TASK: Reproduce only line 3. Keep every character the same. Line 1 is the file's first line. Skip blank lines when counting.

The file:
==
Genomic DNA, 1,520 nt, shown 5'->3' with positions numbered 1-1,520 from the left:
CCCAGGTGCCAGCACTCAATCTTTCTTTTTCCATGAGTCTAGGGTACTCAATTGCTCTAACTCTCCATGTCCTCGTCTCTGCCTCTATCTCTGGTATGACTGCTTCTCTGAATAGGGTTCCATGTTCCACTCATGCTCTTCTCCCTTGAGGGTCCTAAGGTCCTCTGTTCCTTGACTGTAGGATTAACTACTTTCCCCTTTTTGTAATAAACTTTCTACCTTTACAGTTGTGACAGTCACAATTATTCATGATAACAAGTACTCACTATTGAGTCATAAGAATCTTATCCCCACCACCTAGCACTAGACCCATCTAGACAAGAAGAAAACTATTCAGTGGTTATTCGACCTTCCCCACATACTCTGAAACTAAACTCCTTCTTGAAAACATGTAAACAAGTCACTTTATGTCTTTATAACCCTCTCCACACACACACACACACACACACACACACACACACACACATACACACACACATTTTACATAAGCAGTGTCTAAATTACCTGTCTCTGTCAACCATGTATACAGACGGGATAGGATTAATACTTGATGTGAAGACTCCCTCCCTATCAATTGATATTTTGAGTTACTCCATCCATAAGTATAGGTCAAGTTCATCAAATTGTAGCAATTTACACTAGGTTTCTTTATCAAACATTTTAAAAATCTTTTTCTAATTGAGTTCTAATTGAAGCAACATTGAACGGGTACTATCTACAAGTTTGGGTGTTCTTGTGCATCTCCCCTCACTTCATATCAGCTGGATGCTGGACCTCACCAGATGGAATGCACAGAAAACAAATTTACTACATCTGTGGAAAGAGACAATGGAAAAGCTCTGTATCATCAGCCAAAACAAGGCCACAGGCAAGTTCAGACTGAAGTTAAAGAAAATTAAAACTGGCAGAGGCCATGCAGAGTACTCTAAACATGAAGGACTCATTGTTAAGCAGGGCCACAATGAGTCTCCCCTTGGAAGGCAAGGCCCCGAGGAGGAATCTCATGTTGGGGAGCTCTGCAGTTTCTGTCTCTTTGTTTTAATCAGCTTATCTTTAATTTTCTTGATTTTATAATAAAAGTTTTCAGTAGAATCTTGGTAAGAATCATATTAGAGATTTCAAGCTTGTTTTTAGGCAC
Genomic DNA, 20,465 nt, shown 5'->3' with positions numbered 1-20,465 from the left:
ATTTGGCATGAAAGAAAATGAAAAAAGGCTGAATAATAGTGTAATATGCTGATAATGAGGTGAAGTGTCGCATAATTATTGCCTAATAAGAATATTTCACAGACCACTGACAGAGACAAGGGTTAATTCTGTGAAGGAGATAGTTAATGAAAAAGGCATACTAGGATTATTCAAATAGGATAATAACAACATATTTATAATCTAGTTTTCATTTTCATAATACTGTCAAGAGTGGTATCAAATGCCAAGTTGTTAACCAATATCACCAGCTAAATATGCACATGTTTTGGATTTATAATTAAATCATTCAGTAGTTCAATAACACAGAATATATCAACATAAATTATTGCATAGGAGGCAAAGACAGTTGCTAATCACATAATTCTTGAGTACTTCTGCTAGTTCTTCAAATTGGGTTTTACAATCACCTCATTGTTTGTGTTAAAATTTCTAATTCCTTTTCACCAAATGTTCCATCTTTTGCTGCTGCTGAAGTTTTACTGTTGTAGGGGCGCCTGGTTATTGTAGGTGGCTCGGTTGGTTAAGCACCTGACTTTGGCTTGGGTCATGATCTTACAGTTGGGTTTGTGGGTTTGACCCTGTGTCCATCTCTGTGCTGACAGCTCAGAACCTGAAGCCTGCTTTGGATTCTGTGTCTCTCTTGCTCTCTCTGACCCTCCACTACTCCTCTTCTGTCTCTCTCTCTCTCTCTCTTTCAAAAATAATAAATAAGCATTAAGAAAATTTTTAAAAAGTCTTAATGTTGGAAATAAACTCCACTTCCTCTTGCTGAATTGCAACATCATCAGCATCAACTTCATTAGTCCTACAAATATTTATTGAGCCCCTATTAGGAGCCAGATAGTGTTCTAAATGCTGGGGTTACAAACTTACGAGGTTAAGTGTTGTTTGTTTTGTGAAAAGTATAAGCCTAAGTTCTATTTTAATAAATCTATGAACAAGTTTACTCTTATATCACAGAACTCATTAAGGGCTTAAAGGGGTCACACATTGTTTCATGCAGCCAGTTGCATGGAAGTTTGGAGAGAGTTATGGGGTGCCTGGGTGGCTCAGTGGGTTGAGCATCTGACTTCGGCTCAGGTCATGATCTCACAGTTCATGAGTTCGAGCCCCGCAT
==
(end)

Genomic DNA, 20,465 nt, shown 5'->3' with positions numbered 1-20,465 from the left: